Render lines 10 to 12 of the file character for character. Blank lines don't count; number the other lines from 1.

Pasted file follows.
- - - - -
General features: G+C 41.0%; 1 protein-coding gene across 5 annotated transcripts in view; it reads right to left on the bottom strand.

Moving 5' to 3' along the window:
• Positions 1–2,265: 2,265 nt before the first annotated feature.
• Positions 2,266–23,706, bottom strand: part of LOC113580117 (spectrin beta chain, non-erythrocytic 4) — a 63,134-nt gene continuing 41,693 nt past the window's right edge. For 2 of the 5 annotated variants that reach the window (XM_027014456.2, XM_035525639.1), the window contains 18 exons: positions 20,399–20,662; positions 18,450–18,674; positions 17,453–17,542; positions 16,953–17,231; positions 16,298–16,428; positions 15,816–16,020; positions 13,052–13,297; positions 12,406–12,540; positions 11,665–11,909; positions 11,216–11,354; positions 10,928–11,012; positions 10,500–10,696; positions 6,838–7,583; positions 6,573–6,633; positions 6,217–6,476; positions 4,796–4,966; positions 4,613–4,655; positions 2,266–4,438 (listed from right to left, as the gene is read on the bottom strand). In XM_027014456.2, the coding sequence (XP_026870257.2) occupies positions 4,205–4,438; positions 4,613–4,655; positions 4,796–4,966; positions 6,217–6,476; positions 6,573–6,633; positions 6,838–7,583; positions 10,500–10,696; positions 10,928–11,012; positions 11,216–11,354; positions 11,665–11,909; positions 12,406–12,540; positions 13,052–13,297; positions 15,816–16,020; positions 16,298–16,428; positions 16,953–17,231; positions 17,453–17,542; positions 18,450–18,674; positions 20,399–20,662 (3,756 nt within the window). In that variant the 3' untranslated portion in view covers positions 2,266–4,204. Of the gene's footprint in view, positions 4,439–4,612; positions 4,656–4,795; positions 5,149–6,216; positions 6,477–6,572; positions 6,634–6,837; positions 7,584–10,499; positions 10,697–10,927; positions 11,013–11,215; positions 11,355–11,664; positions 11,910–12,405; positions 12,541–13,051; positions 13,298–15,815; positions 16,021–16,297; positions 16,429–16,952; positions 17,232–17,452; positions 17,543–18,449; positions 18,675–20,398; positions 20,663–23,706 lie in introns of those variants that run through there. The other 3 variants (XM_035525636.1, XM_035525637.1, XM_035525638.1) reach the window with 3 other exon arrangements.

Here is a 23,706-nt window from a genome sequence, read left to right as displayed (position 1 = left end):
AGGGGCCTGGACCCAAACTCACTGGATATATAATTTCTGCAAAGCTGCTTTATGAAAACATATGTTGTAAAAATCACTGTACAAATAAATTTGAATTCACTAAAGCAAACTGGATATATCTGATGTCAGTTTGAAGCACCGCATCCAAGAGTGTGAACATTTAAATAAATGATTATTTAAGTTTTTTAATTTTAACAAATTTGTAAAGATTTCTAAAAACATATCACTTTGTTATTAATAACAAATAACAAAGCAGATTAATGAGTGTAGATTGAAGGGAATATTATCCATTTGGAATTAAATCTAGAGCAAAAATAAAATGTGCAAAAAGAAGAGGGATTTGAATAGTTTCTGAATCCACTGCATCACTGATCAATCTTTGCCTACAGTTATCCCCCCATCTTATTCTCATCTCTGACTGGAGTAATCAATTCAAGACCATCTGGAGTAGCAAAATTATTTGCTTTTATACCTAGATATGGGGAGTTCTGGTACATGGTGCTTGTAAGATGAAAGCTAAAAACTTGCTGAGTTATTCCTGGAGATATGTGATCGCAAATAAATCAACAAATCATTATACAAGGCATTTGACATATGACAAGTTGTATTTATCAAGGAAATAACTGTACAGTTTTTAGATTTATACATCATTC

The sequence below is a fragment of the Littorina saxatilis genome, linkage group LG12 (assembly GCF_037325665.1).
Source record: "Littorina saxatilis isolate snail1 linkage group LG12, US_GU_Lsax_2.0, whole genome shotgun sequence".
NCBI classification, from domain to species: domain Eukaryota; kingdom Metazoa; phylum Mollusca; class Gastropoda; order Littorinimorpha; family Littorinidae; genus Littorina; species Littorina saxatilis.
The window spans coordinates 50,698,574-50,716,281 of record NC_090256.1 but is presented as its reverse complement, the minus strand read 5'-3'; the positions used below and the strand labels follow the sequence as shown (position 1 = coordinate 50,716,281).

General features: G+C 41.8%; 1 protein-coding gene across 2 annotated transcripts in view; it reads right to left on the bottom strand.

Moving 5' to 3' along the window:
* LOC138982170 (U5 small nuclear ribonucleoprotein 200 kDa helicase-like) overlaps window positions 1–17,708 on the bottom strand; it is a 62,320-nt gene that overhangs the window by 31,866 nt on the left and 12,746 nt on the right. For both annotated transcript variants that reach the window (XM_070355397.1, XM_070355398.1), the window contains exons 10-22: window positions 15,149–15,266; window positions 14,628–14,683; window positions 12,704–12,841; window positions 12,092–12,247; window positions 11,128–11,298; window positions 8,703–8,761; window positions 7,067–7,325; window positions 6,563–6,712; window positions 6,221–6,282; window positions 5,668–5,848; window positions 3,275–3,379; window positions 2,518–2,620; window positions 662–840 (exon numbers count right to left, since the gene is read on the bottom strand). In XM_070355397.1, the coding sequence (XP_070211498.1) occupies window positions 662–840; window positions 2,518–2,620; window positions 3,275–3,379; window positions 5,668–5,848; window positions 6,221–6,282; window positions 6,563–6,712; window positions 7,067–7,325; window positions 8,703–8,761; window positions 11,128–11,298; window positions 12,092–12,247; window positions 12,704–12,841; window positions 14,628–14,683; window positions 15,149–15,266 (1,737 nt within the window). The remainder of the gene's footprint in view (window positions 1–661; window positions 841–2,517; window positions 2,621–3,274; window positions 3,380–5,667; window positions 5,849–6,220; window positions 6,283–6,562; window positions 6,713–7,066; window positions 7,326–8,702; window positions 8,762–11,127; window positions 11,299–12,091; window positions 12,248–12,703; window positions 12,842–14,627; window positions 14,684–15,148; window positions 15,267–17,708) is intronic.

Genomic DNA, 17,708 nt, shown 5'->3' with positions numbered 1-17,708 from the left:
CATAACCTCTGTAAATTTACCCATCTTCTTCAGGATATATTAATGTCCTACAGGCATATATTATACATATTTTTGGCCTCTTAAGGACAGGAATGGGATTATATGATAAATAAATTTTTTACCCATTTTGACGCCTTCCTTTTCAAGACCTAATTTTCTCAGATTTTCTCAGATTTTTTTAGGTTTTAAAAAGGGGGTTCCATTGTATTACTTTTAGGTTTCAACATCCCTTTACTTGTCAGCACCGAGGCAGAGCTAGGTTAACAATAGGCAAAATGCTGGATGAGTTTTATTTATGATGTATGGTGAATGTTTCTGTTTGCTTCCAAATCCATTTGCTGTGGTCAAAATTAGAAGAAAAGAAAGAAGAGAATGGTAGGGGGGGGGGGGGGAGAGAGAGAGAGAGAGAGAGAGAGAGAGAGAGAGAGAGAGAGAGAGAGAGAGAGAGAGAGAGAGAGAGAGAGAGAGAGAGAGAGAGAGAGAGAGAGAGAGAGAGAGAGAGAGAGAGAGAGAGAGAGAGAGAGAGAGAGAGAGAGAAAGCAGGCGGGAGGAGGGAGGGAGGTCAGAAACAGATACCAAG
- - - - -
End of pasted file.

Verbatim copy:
The window spans coordinates 50,698,574-50,716,281 of record NC_090256.1 but is presented as its reverse complement, the minus strand read 5'-3'; the positions used below and the strand labels follow the sequence as shown (position 1 = coordinate 50,716,281).

General features: G+C 41.8%; 1 protein-coding gene across 2 annotated transcripts in view; it reads right to left on the bottom strand.

Moving 5' to 3' along the window: